Diesel do nicely? Not in our cars, says Toyota

Gwen Vasquez
March 8, 2018

Toyota Ireland chief Steve Tormey said the announcement showed how serious they are about making cleaner cars as he prepares to lead the Irish market out of diesel.

Toyota promises "a more dynamic driving experience", though we will take those claims with a grain of salt as the manufacturer made similar statements about the current Prius, which isn't exactly a five-seat go-kart.

Underneath the new bodywork lies Toyota's TNGA platform, which also underpins models like the Prius and the C-HR. Strong customer demand for HEV versions on its core models means Toyota will phase out diesel engines from all its passenger cars in 2018. The models account for less than 10 percent of its sales in the region.

Diesels will be phased out across the board so that by the end of this year customers of passenger cars will no longer be able to specify a diesel.

The company will keep diesel commercial vehicles like the Hilux truck, Land Cruiser SUV and Proace van to "meet customer needs", but that's as far as it goes.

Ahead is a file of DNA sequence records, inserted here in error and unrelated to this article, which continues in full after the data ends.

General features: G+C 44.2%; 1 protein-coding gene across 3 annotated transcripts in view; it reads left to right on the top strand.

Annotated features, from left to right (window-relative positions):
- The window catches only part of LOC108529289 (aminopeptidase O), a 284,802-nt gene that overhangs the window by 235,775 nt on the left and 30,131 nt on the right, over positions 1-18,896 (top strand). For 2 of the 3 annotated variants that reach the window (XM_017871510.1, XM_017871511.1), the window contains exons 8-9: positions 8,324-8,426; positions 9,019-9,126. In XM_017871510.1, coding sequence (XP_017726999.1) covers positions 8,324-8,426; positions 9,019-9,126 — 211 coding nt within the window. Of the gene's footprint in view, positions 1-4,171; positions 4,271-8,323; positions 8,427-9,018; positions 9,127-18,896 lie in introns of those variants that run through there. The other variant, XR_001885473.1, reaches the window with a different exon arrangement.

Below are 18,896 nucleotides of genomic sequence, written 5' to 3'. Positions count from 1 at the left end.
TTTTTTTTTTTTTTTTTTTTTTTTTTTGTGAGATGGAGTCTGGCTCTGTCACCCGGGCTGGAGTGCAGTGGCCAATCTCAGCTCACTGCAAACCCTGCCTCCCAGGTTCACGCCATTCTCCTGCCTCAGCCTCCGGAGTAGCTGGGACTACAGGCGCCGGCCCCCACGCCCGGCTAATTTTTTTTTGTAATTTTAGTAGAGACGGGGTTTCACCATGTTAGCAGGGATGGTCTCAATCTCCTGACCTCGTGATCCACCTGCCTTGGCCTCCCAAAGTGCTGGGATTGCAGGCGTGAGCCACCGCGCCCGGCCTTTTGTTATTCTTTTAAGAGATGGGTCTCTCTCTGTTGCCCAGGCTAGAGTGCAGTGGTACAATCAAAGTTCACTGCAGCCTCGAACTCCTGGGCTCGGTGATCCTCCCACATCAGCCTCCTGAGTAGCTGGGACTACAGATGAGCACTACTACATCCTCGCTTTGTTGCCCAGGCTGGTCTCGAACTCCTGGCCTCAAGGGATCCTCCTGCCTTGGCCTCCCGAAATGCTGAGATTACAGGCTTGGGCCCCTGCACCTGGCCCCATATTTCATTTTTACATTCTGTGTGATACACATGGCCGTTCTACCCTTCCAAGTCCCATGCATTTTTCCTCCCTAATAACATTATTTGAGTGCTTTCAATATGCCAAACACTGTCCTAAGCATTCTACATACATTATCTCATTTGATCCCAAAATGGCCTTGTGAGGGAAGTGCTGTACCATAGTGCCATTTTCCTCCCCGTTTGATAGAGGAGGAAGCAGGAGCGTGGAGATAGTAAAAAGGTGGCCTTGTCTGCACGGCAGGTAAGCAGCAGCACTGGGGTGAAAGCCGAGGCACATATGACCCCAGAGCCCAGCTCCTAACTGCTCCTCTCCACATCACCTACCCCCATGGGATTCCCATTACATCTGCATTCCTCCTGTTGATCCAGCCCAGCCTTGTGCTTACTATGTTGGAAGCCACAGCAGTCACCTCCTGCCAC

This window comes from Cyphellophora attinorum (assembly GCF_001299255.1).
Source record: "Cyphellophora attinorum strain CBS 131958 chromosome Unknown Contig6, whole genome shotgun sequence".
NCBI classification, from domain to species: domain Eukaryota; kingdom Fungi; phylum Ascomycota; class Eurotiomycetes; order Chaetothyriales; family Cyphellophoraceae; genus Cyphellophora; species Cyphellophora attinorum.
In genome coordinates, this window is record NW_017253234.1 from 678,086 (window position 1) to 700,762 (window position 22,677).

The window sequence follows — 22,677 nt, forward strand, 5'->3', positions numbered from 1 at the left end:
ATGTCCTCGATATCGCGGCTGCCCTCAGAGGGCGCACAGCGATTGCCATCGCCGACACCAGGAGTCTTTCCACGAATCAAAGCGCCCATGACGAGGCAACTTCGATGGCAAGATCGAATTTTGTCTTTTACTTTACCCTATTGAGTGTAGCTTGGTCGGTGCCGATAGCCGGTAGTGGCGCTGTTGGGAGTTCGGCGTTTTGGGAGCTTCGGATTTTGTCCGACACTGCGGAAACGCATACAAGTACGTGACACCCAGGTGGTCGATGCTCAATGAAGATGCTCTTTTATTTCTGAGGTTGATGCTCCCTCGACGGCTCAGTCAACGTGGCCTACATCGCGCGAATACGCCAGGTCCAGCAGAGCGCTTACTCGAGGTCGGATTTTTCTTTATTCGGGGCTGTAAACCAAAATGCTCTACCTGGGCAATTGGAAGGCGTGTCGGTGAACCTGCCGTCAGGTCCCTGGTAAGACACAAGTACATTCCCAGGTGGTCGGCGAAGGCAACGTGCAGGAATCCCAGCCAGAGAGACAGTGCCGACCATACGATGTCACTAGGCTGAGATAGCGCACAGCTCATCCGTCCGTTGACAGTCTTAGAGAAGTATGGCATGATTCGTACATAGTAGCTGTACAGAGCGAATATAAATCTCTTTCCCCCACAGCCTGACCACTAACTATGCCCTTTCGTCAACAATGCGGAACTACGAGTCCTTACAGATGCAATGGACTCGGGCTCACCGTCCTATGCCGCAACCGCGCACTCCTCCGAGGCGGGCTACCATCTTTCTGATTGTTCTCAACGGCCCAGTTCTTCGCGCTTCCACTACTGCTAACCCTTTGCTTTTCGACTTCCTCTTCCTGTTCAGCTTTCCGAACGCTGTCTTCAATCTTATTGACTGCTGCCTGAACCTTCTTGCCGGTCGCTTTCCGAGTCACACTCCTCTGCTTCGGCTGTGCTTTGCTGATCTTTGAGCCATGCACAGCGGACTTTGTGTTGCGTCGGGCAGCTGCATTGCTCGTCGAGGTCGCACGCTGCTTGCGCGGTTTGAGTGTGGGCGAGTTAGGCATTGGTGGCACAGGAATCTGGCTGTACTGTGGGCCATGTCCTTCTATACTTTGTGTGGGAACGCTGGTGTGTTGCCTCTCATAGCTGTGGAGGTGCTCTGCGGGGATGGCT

Toyota's distributors in Ireland registered 4,768 diesel cars a year ago.

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Based on customer feedback the brand has chose to offer its core models with a choice of two hybrid electric powertrains.

"As part of our electrified vehicle strategy, we are progressively expanding our HEV offering with a second, more powerful 2.0-litre engine".

The Japanese auto manufacturer - which has two plants in the United Kingdom - will focus on petrol and hybrid for future models, but continue to offer diesel in its commercial vehicles, like the Hilux pick-up and Proace panel van.

Starting with the new generation Auris, this expanded HEV line-up is a natural reaction to their passenger auto customers' demands, Toyota insist.

"Diesel will be phased out in our passenger cars in 2018", Johan van Zyl, president of Toyota Motor Europe, said in Geneva, where Europe's first major auto show of the year opens this week.

Toyota is trailing its main rivals Nissan and Renault in 100-percent electric cars but has vowed to catch up through sustained investments in the emerging technology. "Climate change requires all of us to make changes and Toyota's initiative will significantly help lead us on our low-carbon journey".

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